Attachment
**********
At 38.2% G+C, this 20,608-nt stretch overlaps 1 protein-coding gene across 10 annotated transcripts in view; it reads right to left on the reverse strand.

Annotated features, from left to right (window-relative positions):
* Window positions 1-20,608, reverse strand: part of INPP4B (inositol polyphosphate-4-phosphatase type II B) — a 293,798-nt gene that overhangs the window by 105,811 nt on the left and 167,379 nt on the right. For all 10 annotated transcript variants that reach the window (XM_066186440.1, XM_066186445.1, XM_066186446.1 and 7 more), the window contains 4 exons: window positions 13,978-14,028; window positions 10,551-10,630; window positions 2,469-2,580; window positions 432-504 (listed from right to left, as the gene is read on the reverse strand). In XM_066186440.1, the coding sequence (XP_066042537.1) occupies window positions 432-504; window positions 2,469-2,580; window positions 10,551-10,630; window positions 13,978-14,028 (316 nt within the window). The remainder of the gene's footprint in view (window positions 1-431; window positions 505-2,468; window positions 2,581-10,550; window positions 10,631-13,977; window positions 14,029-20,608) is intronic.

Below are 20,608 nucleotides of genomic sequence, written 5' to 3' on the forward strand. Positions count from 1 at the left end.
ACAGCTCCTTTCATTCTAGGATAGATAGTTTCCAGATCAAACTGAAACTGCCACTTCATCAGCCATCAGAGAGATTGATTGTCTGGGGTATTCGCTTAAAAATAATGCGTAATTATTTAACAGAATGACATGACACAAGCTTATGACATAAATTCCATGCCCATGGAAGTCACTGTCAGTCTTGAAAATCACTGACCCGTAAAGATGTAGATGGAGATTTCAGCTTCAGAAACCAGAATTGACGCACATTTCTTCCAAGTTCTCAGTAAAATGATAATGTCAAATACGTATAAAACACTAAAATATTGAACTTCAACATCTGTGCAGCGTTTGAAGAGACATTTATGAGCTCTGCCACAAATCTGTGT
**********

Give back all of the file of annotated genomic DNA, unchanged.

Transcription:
At 38.2% G+C, this 20,608-nt stretch overlaps 1 protein-coding gene across 10 annotated transcripts in view; it reads right to left on the reverse strand.

Annotated features, from left to right (window-relative positions):
* Window positions 1-20,608, reverse strand: part of INPP4B (inositol polyphosphate-4-phosphatase type II B) — a 293,798-nt gene that overhangs the window by 105,811 nt on the left and 167,379 nt on the right. For all 10 annotated transcript variants that reach the window (XM_066186440.1, XM_066186445.1, XM_066186446.1 and 7 more), the window contains 4 exons: window positions 13,978-14,028; window positions 10,551-10,630; window positions 2,469-2,580; window positions 432-504 (listed from right to left, as the gene is read on the reverse strand). In XM_066186440.1, the coding sequence (XP_066042537.1) occupies window positions 432-504; window positions 2,469-2,580; window positions 10,551-10,630; window positions 13,978-14,028 (316 nt within the window). The remainder of the gene's footprint in view (window positions 1-431; window positions 505-2,468; window positions 2,581-10,550; window positions 10,631-13,977; window positions 14,029-20,608) is intronic.

Below are 20,608 nucleotides of genomic sequence, written 5' to 3' on the forward strand. Positions count from 1 at the left end.
ACAGCTCCTTTCATTCTAGGATAGATAGTTTCCAGATCAAACTGAAACTGCCACTTCATCAGCCATCAGAGAGATTGATTGTCTGGGGTATTCGCTTAAAAATAATGCGTAATTATTTAACAGAATGACATGACACAAGCTTATGACATAAATTCCATGCCCATGGAAGTCACTGTCAGTCTTGAAAATCACTGACCCGTAAAGATGTAGATGGAGATTTCAGCTTCAGAAACCAGAATTGACGCACATTTCTTCCAAGTTCTCAGTAAAATGATAATGTCAAATACGTATAAAACACTAAAATATTGAACTTCAACATCTGTGCAGCGTTTGAAGAGACATTTATGAGCTCTGCCACAAATCTGTGT